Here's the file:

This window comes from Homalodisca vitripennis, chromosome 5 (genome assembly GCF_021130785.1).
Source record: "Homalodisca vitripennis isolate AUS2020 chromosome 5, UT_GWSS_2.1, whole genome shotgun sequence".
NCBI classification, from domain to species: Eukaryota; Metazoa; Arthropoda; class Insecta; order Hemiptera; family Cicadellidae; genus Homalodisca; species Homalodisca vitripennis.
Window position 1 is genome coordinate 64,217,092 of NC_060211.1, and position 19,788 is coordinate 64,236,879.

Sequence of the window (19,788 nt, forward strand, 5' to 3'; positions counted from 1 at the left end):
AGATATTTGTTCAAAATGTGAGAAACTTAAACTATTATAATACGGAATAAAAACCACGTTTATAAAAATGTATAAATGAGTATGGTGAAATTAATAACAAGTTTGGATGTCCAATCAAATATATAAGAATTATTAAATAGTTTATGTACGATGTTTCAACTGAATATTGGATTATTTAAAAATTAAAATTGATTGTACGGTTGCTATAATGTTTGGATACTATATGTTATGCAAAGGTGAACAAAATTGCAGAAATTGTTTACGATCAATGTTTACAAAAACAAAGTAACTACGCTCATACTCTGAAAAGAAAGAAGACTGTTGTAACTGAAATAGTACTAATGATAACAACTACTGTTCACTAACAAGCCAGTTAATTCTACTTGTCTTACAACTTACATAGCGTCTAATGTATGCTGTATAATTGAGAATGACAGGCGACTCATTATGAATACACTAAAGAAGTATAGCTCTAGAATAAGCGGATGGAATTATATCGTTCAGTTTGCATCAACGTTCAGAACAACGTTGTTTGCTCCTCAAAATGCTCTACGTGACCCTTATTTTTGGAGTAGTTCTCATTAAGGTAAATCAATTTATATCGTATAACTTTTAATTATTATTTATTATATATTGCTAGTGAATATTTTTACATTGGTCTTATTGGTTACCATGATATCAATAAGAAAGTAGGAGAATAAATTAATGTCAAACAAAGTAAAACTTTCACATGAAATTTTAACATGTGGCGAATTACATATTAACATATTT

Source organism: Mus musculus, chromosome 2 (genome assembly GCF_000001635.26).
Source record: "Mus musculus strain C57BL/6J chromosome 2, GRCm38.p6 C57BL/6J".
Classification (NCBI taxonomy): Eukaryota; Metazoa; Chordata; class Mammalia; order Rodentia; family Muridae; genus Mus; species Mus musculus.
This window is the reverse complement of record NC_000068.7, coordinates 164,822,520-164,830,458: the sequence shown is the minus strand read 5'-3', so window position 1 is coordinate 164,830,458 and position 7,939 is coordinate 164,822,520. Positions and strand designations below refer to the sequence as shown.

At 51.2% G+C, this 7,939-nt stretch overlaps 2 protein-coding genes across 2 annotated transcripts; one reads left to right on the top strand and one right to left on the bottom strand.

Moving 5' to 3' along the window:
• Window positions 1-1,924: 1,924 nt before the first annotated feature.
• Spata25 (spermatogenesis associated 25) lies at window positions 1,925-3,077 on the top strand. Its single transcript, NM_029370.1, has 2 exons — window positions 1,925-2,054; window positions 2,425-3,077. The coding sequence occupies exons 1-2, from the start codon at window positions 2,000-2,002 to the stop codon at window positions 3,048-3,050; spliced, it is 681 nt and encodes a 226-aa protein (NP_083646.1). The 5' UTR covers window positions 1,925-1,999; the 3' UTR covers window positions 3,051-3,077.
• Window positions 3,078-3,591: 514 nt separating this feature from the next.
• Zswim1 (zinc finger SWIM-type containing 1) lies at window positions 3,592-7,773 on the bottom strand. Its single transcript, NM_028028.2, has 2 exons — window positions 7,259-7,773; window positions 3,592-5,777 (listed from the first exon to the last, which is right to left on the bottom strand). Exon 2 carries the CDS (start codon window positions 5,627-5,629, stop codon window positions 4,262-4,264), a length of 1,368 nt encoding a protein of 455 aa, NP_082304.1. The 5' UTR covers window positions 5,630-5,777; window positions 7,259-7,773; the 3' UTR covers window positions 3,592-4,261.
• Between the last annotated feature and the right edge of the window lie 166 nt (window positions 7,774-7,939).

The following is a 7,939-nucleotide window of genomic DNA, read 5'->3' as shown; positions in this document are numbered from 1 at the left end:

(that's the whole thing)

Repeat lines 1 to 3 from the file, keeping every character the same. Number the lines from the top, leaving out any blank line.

This window comes from Homalodisca vitripennis, chromosome 5 (genome assembly GCF_021130785.1).
Source record: "Homalodisca vitripennis isolate AUS2020 chromosome 5, UT_GWSS_2.1, whole genome shotgun sequence".
NCBI classification, from domain to species: Eukaryota; Metazoa; Arthropoda; class Insecta; order Hemiptera; family Cicadellidae; genus Homalodisca; species Homalodisca vitripennis.